“However, it is important to note that you should not rely on HIIT training alone, as variation is important for targeting all aspects of fitness and performance,” he says.

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Soak it up

We all know the importance of staying hydrated before, during and after a workout, but that’s not the only kind of benefit water can give us.

“A recent study from Bangor University (Zurawlew et al, 2016), suggests that you can maximise your endurance performance in the heat by simply having a hot bath straight after - they observed a 4.9% increase in a 5KM running time trail after just six days of hot water immersion post-session,” says Howe.

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Get your stats

“You often hear people talking about how high-protein diets aren’t good for your kidneys, or how drinking alcohol decreases your testosterone levels or drinking from plastic bottles increases your oestrogen levels. At the end of the day, if you are not testing, you’re just guessing,” explains Andy Vincent, an elite master trainer at Third Space in London.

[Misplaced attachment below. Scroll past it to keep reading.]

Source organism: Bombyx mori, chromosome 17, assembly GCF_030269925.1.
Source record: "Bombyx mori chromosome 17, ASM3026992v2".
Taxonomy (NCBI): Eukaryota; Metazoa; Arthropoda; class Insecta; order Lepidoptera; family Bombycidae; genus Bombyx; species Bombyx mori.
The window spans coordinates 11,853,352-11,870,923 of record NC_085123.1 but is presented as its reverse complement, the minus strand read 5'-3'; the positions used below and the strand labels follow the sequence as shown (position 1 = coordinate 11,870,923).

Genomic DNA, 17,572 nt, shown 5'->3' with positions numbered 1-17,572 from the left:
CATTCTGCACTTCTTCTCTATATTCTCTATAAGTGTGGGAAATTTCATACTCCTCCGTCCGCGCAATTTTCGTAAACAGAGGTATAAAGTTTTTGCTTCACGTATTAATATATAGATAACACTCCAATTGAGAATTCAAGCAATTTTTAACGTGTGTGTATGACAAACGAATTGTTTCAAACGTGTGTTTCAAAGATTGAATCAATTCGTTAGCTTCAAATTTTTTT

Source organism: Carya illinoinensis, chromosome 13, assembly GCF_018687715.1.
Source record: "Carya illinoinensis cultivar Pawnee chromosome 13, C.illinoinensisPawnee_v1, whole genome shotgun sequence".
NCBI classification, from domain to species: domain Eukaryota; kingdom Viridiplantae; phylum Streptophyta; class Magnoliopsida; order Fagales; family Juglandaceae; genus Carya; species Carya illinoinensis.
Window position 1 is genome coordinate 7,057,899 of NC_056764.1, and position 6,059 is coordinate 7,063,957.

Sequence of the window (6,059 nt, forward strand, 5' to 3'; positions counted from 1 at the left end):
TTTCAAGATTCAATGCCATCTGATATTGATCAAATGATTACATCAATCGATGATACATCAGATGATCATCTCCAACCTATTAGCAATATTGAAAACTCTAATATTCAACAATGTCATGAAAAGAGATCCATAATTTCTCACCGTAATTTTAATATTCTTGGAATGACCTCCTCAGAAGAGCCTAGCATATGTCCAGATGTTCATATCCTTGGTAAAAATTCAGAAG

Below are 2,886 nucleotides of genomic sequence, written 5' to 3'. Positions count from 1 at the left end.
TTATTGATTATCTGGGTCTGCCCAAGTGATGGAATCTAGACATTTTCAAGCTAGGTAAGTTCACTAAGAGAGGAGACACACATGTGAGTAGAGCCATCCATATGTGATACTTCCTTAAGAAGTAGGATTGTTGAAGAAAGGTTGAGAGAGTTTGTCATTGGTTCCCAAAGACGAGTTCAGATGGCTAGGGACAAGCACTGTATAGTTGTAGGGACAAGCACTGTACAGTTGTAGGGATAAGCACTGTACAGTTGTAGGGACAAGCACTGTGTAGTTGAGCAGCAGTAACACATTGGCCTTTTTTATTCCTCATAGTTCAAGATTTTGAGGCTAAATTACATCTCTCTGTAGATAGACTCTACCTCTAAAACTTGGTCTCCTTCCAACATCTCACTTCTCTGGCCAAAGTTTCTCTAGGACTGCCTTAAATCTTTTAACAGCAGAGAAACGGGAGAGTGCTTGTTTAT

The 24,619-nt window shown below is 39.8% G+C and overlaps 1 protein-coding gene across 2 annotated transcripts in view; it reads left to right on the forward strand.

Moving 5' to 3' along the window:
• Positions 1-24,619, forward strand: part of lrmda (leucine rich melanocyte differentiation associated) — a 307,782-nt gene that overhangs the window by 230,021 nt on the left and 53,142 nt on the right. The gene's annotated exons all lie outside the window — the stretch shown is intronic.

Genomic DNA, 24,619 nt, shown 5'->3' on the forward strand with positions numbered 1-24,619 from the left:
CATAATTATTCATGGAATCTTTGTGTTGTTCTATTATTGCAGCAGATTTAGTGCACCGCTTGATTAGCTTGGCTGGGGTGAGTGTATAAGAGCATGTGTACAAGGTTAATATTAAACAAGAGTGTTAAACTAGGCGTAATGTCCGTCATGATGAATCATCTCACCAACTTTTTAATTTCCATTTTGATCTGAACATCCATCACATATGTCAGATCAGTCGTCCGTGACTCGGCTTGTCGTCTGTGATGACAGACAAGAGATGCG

As part of Third Space’s OUT/SET premium package, members can have an in-depth in-body and mobility assessment, which includes a movement screening prior to training - “the best way to find out how your body moves, which then determines what exercises you choose, what mobility, soft tissue work and activation exercises you require,” explains Vincent.

This way, your programme is tailored to suit your needs and body’s abilities. As part of the assessment, members have their blood work done.